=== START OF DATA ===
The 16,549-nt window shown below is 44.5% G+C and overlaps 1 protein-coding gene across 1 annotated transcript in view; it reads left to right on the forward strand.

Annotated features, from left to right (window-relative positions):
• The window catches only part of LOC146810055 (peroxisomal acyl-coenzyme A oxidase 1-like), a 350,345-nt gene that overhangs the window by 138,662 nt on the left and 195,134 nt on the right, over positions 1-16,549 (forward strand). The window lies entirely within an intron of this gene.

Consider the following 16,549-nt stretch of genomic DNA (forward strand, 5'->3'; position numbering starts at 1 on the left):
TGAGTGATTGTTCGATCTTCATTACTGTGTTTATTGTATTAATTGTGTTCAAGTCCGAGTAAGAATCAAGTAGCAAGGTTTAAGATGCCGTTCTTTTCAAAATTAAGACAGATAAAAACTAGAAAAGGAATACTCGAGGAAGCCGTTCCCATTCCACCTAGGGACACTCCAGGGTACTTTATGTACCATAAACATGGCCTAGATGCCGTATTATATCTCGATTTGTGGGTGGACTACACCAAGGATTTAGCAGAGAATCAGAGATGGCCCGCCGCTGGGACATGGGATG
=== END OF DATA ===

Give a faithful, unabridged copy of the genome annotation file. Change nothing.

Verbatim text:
The 16,549-nt window shown below is 44.5% G+C and overlaps 1 protein-coding gene across 1 annotated transcript in view; it reads left to right on the forward strand.

Annotated features, from left to right (window-relative positions):
• The window catches only part of LOC146810055 (peroxisomal acyl-coenzyme A oxidase 1-like), a 350,345-nt gene that overhangs the window by 138,662 nt on the left and 195,134 nt on the right, over positions 1-16,549 (forward strand). The window lies entirely within an intron of this gene.

Consider the following 16,549-nt stretch of genomic DNA (forward strand, 5'->3'; position numbering starts at 1 on the left):
TGAGTGATTGTTCGATCTTCATTACTGTGTTTATTGTATTAATTGTGTTCAAGTCCGAGTAAGAATCAAGTAGCAAGGTTTAAGATGCCGTTCTTTTCAAAATTAAGACAGATAAAAACTAGAAAAGGAATACTCGAGGAAGCCGTTCCCATTCCACCTAGGGACACTCCAGGGTACTTTATGTACCATAAACATGGCCTAGATGCCGTATTATATCTCGATTTGTGGGTGGACTACACCAAGGATTTAGCAGAGAATCAGAGATGGCCCGCCGCTGGGACATGGGATG